I read Black Like Me when I was 13, and by then I knew the details of slavery, not just the salt-pork and Huck-and-Jim oppression but the torture, rape, and system of cruelty and deprivation. I knew who founded the Tuskegee Institute (now Tuskegee University) and who the Tuskegee Airmen were, as well as about the Tuskegee Syphilis study, and I'd read Up From Slavery. I can still recite "The People Could Fly," or the Anansi Spider stories, or tell you about W. E. B. Dubois or Markus Garvey or Booker T. Washington or Frederick Douglass or Sojourner Truth or Harriet Tubman or George Washington Carver or Ralph Ellison, and I could sing "No More Auction Block For Me" (we used to spin an Odetta record over and over on the Radio Shack turntable) and "All God's People Got Shoes."

When I was four my mother brought me along to the Community Center; she needed to talk with one of the directors about some action or court case or event or fund-raiser. I was given a quarter to buy a soda (that's how much it cost then). I went out to the hallway and put in my money, and hit the button for Fanta Orange. When I turned around with the aluminum can in my hand, a Black girl, maybe 7 or 8, wearing a dress, slapped me hard across the face, and said, "you're a stupid little white honkey boy." I began to cry and went to my mother and repeated what had been said, and I wanted them to go get the girl and punish her, but my mother just shook her head about it.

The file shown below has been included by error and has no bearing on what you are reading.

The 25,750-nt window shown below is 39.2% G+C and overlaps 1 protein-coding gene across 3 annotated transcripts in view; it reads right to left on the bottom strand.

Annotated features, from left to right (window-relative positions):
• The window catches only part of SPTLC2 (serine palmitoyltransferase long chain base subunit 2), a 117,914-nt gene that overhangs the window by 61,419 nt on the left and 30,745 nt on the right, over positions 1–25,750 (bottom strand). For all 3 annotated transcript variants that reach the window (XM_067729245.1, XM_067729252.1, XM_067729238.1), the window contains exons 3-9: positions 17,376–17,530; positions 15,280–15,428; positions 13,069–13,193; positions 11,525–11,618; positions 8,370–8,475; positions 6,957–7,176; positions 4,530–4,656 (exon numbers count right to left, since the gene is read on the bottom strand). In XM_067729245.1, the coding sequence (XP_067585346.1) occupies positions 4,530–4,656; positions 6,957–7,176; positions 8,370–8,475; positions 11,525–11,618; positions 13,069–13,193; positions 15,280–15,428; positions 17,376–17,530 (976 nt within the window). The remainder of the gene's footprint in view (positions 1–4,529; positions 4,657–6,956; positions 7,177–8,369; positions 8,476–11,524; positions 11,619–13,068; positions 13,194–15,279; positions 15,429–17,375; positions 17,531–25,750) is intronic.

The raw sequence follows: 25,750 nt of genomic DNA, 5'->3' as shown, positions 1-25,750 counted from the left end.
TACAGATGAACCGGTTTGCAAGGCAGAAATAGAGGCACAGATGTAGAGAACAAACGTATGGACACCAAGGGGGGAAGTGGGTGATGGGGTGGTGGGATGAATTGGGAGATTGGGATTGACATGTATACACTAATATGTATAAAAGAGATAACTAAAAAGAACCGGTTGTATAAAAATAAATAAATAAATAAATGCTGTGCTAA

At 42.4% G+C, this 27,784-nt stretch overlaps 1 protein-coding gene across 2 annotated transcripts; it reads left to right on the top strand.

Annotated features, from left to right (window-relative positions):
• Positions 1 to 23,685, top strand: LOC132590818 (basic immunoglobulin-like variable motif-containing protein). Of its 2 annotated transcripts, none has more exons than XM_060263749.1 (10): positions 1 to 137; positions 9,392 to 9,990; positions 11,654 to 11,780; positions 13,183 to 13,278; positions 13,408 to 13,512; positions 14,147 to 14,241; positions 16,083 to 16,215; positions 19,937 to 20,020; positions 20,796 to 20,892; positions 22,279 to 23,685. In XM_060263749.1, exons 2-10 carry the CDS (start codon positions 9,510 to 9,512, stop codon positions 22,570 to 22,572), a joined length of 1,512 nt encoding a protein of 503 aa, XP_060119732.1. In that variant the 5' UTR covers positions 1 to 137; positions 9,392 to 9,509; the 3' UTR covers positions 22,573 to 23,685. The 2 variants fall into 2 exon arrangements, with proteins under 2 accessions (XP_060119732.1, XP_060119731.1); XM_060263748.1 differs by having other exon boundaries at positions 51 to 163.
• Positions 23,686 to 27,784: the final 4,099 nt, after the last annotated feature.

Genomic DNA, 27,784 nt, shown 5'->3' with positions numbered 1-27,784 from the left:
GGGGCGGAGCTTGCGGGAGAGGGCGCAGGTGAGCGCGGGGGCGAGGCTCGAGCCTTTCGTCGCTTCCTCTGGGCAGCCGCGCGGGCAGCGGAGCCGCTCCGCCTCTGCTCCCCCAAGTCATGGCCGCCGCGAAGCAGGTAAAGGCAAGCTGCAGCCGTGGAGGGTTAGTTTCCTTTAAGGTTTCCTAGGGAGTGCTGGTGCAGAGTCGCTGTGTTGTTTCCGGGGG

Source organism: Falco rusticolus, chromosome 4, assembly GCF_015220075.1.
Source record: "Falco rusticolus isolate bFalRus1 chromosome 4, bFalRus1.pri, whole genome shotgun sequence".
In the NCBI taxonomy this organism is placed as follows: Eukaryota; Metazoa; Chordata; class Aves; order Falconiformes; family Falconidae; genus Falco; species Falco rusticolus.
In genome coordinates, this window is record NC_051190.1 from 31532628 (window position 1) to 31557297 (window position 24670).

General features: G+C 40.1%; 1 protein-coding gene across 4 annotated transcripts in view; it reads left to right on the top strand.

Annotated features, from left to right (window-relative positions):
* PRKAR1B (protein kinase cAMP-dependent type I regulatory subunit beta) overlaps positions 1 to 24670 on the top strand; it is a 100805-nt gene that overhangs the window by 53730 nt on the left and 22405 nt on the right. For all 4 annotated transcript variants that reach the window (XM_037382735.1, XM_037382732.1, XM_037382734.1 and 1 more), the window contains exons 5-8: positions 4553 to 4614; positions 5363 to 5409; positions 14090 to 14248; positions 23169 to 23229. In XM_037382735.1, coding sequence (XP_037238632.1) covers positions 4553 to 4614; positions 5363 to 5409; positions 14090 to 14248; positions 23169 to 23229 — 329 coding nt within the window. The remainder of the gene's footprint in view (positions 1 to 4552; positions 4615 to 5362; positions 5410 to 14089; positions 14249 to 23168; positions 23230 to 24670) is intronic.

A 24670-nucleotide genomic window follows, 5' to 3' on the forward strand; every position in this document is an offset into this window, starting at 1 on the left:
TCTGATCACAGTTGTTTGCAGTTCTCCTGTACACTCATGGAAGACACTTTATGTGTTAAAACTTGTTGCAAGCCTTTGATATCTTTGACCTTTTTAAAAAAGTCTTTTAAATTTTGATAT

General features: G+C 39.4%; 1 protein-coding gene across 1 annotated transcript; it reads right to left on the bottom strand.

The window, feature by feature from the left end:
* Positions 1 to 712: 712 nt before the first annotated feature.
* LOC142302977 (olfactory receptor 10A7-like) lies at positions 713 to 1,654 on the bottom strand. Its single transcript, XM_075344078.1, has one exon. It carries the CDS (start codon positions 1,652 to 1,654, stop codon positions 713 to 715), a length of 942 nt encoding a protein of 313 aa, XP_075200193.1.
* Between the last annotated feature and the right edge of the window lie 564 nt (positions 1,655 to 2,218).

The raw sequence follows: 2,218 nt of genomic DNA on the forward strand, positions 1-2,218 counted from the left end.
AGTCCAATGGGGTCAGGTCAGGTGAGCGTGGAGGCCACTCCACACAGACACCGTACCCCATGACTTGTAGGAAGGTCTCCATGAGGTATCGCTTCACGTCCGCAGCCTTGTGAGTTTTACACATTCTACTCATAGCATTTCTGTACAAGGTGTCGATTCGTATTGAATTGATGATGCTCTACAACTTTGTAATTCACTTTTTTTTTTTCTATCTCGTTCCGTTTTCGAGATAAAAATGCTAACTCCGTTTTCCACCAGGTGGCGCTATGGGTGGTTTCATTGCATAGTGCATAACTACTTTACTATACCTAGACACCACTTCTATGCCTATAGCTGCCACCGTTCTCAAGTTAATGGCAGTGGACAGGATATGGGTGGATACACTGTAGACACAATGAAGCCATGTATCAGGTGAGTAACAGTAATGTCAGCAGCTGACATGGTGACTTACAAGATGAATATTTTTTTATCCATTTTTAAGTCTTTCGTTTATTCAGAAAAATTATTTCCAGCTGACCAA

There was a stop on the underground railroad across the street from my grandparents', a house owned by generations of Quakers, a space in the basement where people could sleep on the way to Canada.

I've had some good friends who've been badly treated because of their skin, who dealt with prejudice in their earliest memories. Black, Jewish, Latino, Asian.

For an odd stretch in my life, around 4 years ago, I was down. I could speak in the particular urban American dialect associated with Black people, and I did it unthinkingly, switching in and out as easily as my friends, with darker skin than my own, could switch from speaking Black to speaking White.

Note that all this history does not make me "culturally valid," or cooler, or better, or even eliminate my racism. It's just experience. I have plenty of prejudices, plenty of stupid racist thoughts. I overhear a dumb conversation between two teens with cornrows on the Ftrain, or see a Black mother whaling at her kids with an open palm, and because my mind is good at sorting, and since the racial characteristic is a convenient tab in my inner index file, it's easy to put that kind of behavior inside the "Black people" folder, rather than the "People living in uneducated poverty, regardless of skin color" folder, which is where it belongs. It's a fight to not let stereotypes override my thinking; after all, they seem accurate, some of the time.